could last as long as two years, as contaminated foods sit like ticking
time bombs on store shelves and in kitchen cabinets, federal health officials
The process of identifying those products and ensuring their removal has
been complicated and confusing, said Dr. Stephen Sundlof, director of
food safety at the U.S. Food and Drug Administration.
¡°We¡¯re really concerned. This is not over yet,¡± Sundlof said. He said
the outbreak could last as long as products are around, possibly as long
as two years.
That¡¯s because peanut products, seemingly harmless as they linger in homes
and the marketplace, can have a relatively long shelf life, officials
said. Vegetables and meat, which spoil relatively quickly, must be thrown
The recalled products that officials said were produced by Peanut Corp.
of America ?- peanut butter, peanut paste, granulated peanuts and others
?- became ingredients in thousands of other foods distributed across the
U.S. and about 20 other countries.
Despite one of the largest food recalls in U.S. history, including 2,670
foods as of Tuesday, up to two dozen salmonella cases continue to be reported
each week. That represents a decline from the peak in December when as
many as 60 new cases were reported in a week.
The national outbreak has sickened 666 people in 45 states and is suspected
of causing at least nine deaths.
Meanwhile, the recall that began in mid-January continues to expand with
products added to the off-limits list each day.
A previous salmonella outbreak linked to the ConAgra plant in Sylvester
that produces Peter Pan peanut butter lasted less than a year, according
to the Centers for Disease Control and Prevention. That outbreak occurred
in 2006 and 2007.
¡°If somebody has something hidden in the back of the pantry, and pulls
it out a year from now and eats it, there could potentially be a new illness,¡±
said Dr. Casey Barton Behravesh, a CDC epidemiologist.
The FDA had previously identified Peanut Corp.¡¯s plant in South Georgia
as the sole source of the outbreak. But state and federal officials are
now also focusing on the company¡¯s plant in Texas. Six cases of illness
in Colorado have been linked to the Texas plant.
Texas health officials said Wednesday that a sample of peanut meal from
the Texas plant tested positive for salmonella and also matched the genetic
fingerprint of the salmonella implicated in the national outbreak.
Peanut products were regularly shipped between Peanut Corp.¡¯s Blakely,
Ga., and Plainview, Texas, processing plants, raising the prospect of
a contamination link between the two plants, the FDA said Wednesday.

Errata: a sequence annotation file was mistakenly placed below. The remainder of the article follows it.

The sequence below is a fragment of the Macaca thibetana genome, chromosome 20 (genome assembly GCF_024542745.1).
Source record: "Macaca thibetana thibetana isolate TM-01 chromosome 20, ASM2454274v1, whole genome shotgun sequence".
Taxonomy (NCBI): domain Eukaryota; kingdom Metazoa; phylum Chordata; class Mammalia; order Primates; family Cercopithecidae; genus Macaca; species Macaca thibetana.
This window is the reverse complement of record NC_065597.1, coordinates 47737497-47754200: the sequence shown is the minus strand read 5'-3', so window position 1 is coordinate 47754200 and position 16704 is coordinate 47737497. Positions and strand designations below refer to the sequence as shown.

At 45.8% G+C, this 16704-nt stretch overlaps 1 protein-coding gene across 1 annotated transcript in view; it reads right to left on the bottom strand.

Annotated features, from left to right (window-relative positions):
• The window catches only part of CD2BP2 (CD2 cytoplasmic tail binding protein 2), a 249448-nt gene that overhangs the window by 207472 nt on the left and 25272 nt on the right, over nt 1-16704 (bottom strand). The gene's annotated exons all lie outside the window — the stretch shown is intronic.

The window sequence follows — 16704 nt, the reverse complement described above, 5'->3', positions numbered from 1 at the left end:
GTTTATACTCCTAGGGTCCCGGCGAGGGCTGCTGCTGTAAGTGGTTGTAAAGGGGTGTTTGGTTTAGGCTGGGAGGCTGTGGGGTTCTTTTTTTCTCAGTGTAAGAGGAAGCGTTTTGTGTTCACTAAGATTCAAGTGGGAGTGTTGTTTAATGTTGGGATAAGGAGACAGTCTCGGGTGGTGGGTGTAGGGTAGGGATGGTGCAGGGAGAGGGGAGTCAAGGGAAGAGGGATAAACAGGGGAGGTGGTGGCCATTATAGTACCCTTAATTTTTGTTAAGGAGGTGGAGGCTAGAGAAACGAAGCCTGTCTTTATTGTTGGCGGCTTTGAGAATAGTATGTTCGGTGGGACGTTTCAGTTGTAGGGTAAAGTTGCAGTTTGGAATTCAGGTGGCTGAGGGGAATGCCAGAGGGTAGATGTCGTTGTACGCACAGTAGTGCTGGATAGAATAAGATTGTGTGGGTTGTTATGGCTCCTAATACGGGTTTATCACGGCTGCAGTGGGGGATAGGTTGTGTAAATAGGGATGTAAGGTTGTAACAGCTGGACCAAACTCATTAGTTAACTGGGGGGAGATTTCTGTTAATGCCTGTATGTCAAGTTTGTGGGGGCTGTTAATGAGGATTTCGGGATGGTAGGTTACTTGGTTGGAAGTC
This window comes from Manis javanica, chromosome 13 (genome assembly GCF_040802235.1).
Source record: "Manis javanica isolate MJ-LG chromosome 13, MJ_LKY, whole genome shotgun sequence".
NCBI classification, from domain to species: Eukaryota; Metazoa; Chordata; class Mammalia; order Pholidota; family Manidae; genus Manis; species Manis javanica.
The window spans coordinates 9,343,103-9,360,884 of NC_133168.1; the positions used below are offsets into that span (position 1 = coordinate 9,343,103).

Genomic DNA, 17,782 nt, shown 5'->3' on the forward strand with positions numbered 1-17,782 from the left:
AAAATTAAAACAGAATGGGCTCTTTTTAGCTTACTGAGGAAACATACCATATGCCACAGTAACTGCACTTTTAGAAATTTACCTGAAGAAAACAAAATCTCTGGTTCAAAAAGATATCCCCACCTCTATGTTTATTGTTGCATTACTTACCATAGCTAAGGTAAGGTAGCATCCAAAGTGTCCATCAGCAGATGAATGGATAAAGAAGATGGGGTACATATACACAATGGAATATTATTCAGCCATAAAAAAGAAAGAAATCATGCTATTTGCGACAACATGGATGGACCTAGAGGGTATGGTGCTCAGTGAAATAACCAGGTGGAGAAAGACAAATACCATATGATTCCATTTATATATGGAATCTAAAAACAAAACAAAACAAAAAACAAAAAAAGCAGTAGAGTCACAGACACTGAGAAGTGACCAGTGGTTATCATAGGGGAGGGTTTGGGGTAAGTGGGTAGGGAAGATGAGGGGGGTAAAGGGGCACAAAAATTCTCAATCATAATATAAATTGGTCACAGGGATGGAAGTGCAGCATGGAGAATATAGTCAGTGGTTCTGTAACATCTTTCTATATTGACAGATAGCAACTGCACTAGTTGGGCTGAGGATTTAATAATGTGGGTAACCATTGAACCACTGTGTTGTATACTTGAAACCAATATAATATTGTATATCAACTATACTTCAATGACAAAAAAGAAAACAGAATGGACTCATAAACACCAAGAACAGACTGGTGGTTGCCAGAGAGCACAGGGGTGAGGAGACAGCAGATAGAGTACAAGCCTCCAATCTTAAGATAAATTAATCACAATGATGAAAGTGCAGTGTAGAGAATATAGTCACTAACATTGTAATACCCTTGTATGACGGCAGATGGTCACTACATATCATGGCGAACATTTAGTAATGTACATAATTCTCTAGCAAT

The Blakely plant¡¯s shipments included honey-roasted peanuts, hot and
spicy peanuts and other seasoned products, said Stephanie Kwisnek, a spokeswoman
for the FDA. The Plainview plant shipped peanut meal to Blakely, she said.
Sundlof, of the FDA, said the agency suspects that the salmonella contamination
originated from the Blakely plant and was transferred to the Plainview
plant. Many more contaminated products have been traced to the Georgia
facility, he said.
Wherever the contamination began, the plants should have had the proper
sanitation and cooking process to eliminate the problem, he said.
Peanut Corp. has three plants, the ones in Georgia and Texas, plus one
in Virginia. All have been shut down, and the company has filed for bankruptcy
> ON THE WEB: For a list of recalled products, visit www.fda.gov/oc/opacom/hottopics/salmonellatyph.html#products,
or call 1-800-232-4636.
fish poisoning sparks alarm
Source of Article: http://www.msnbc.msn.com/id/29392319/
Little-known ciguatera infection switches victims' sensations of hot and
By JoNel Aleccia, Health writer, msnbc.com
updated 5:30 a.m. PT, Thurs., Feb. 26, 2009
The fish was delicious, no doubt about it.
Perfectly seasoned and cooked just right, the broiled grouper on the Texas
menu last summer tempted Donna Schroeder to eat every bite.
The only problem? It was poisoned, tainted with a hard-to-detect toxin
that produces symptoms so bizarre, they put peanut-linked salmonella infections
¡°It¡¯s horrible, I¡¯m telling you,¡± said Schroeder, 65, a retired Beaumont,
Texas, realtor, who is only now recovering from the worst symptoms of
ciguatera fish poisoning, an exotic foodborne illness that health officials
say may be dramatically under-recognized in the United States.
The malady afflicts at least 50,000 people a year worldwide ? and the
real number may be 100 times that many. While ciguatera fish poisoning
is largely unknown in most of the U.S., several recent cases have attracted
growing concern, officials say. They hope a greater awareness will help
alert consumers and doctors and improve treatment of the incurable illness
caused by coral algae toxins that accumulate in large tropical reef fish.
Within hours of the July dinner, Schroeder was stricken not only with
typical nasty food poisoning symptoms ? diarrhea, vomiting and fatigue
but also with a dangerously slow heart rate and neurological problems
that caused her hands and feet to tingle painfully and, oddest of all,
reversed her sense of hot and cold. Some patients also say they feel like